“Our second annual, Skinny Guacamole Internet contest is now running,” she said. “It teams up SlimCado avocados and Concord Food’s guacamole mix for some summer fun.”
She said visits to Brooks Tropicals’ website and Facebook pages more than quadrupled normal summertime traffic during the promotion’s debut a year ago.
Brooks Tropicals’ green-skin SlimCados don’t compete with hass, Ostlund said.
“That’s not a phrase of bravado. It’s an acceptance that SlimCados supply a niche market,” she said.
That niche includes “lighter foods, such as salads,” she said.
Ostlund and other Florida avocado marketers note that Florida product appeals to certain ethnic groups from the Caribbean and Central South America and markets in the eastern part of the U.S.
The green-skin and hass avocados aren’t comparable, Caram said.
“They are two different things,” he said.
They’re also marketed differently, he said.
“Hass gets a lot more TV. We’re trying to promote in the store so people can try them,” he said.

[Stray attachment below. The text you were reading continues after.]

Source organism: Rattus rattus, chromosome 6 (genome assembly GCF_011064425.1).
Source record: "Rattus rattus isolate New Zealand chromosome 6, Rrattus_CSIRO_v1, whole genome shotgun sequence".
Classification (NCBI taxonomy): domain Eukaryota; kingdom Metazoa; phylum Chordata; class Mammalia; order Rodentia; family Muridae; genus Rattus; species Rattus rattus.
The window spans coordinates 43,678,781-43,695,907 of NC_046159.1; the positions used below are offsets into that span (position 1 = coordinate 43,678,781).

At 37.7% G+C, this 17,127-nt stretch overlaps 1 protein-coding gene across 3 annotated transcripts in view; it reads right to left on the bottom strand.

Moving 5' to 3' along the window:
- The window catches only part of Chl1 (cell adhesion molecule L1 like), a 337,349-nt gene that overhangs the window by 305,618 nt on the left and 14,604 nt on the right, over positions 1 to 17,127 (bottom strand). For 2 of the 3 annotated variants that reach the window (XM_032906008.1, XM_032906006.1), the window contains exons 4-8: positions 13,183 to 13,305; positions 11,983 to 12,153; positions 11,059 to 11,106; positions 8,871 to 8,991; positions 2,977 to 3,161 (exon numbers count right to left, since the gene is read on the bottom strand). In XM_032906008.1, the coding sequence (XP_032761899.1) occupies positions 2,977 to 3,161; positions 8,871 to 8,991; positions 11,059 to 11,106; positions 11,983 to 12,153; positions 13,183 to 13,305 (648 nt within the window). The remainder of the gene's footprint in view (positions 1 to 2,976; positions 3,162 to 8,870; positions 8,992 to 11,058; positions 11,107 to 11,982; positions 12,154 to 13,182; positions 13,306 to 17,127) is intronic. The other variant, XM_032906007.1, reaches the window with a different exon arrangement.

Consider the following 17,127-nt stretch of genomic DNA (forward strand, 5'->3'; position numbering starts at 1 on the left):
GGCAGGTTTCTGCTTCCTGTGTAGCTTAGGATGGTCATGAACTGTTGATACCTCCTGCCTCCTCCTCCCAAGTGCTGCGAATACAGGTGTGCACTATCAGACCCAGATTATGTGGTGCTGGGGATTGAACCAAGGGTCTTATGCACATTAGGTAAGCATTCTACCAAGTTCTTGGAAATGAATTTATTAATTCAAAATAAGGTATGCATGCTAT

The U.S. East Coast and Florida are strong markets for Florida avocados, Caram said.
“People wait for it,” he said.
He also noted the Midwest is a developing market for the product.
“As they read more about it, people get educated with our success and see it is lower in fat, cholesterol and calories than the hass avocados,” he said.
Manny Hevia, president of Miami-based M&M Tropicals, said he’s seeing growth for the Florida product, at least at his company.
“Over the years our facility has grown more than fivefold, to the point where we are a major Florida avocado supplier,” he said.